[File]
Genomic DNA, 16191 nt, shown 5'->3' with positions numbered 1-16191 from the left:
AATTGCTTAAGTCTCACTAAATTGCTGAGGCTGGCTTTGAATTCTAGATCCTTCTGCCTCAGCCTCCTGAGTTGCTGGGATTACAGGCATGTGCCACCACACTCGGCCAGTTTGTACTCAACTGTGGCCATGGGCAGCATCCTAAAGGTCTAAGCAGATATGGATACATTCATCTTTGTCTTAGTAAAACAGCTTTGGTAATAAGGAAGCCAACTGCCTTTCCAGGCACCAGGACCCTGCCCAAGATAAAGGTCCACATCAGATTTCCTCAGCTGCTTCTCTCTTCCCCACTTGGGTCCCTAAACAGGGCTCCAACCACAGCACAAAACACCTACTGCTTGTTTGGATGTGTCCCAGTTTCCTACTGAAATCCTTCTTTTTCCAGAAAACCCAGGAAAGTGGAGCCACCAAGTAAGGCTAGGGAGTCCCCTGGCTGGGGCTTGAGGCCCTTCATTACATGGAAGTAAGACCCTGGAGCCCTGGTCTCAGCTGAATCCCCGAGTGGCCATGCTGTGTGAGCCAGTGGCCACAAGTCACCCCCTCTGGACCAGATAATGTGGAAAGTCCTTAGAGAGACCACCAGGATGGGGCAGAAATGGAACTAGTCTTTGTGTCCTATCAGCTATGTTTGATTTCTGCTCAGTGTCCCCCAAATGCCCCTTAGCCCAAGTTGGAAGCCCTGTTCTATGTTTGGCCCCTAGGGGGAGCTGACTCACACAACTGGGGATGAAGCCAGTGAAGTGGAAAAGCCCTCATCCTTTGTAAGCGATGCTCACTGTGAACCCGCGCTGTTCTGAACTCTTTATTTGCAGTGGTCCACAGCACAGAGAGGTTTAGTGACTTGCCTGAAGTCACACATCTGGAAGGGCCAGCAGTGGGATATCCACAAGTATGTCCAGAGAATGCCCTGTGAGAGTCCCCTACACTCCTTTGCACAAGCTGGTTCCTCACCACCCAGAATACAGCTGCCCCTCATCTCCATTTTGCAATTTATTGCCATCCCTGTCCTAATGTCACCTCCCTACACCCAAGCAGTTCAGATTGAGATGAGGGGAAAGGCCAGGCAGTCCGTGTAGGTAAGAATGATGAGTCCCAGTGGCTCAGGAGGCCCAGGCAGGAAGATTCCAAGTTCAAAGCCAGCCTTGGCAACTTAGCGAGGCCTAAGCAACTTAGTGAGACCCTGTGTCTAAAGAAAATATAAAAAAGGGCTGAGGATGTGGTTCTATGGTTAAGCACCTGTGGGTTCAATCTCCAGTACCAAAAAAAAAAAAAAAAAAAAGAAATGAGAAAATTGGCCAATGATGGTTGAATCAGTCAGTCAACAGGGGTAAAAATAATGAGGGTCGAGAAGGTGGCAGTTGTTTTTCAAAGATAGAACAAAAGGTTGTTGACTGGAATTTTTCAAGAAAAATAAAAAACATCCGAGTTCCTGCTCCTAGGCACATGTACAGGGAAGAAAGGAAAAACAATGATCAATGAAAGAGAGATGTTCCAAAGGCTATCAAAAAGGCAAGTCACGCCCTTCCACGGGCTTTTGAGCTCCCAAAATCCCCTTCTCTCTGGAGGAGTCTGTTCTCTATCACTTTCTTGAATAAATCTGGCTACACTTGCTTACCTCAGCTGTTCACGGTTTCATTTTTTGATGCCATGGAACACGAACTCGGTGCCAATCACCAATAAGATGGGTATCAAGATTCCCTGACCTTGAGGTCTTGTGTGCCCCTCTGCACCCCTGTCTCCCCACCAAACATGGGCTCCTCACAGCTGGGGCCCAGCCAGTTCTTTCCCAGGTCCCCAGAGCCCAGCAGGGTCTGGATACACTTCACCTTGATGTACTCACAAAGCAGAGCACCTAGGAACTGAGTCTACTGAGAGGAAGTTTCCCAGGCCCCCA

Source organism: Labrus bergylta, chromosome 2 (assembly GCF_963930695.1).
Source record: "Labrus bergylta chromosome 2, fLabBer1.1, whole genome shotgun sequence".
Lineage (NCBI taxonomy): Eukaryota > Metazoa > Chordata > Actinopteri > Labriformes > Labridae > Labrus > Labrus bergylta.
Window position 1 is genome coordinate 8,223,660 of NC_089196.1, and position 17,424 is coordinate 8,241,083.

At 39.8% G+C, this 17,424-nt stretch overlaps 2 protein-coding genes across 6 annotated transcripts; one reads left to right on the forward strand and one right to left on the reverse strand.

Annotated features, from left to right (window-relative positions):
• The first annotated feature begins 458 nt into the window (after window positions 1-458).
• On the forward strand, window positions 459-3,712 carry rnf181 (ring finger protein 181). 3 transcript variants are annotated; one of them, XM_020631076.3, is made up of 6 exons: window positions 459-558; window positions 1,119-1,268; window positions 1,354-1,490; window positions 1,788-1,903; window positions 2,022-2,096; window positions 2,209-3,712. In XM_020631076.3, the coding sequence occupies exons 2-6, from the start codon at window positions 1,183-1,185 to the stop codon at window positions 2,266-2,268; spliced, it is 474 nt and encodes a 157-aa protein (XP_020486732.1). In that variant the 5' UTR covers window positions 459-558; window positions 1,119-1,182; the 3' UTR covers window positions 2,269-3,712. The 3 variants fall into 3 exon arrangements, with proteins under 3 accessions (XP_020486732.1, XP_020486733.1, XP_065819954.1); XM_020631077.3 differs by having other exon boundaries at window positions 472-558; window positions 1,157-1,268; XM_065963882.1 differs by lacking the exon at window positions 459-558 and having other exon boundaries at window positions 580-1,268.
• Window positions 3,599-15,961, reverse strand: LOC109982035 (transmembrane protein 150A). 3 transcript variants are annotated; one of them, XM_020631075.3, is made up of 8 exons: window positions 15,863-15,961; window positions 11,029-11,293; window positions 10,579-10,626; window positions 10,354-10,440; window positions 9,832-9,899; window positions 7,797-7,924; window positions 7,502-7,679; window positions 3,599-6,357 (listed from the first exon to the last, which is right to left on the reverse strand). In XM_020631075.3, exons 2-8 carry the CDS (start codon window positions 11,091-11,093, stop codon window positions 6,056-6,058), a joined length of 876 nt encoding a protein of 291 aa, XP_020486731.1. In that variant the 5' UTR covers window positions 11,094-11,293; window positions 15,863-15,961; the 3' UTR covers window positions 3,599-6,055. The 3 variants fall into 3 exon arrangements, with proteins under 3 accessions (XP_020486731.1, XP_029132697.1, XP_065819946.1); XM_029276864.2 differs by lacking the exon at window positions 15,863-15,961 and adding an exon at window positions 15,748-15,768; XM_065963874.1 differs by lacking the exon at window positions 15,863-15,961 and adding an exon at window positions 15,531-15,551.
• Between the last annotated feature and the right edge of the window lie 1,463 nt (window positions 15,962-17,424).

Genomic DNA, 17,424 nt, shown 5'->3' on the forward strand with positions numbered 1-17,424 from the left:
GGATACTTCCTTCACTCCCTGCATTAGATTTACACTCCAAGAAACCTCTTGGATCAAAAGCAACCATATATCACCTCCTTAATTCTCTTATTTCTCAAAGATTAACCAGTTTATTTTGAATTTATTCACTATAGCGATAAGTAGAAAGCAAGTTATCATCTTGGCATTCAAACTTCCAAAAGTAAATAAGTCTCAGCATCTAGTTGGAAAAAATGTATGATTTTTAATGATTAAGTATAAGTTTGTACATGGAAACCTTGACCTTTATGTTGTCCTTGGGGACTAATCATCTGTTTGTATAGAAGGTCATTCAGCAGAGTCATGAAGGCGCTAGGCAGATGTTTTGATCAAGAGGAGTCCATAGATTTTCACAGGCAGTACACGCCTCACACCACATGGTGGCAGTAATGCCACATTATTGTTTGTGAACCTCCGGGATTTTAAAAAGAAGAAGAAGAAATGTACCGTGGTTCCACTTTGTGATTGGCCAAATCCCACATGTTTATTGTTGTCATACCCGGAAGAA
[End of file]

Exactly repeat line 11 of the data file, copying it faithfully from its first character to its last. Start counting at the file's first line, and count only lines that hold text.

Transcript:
• Window positions 3,599-15,961, reverse strand: LOC109982035 (transmembrane protein 150A). 3 transcript variants are annotated; one of them, XM_020631075.3, is made up of 8 exons: window positions 15,863-15,961; window positions 11,029-11,293; window positions 10,579-10,626; window positions 10,354-10,440; window positions 9,832-9,899; window positions 7,797-7,924; window positions 7,502-7,679; window positions 3,599-6,357 (listed from the first exon to the last, which is right to left on the reverse strand). In XM_020631075.3, exons 2-8 carry the CDS (start codon window positions 11,091-11,093, stop codon window positions 6,056-6,058), a joined length of 876 nt encoding a protein of 291 aa, XP_020486731.1. In that variant the 5' UTR covers window positions 11,094-11,293; window positions 15,863-15,961; the 3' UTR covers window positions 3,599-6,055. The 3 variants fall into 3 exon arrangements, with proteins under 3 accessions (XP_020486731.1, XP_029132697.1, XP_065819946.1); XM_029276864.2 differs by lacking the exon at window positions 15,863-15,961 and adding an exon at window positions 15,748-15,768; XM_065963874.1 differs by lacking the exon at window positions 15,863-15,961 and adding an exon at window positions 15,531-15,551.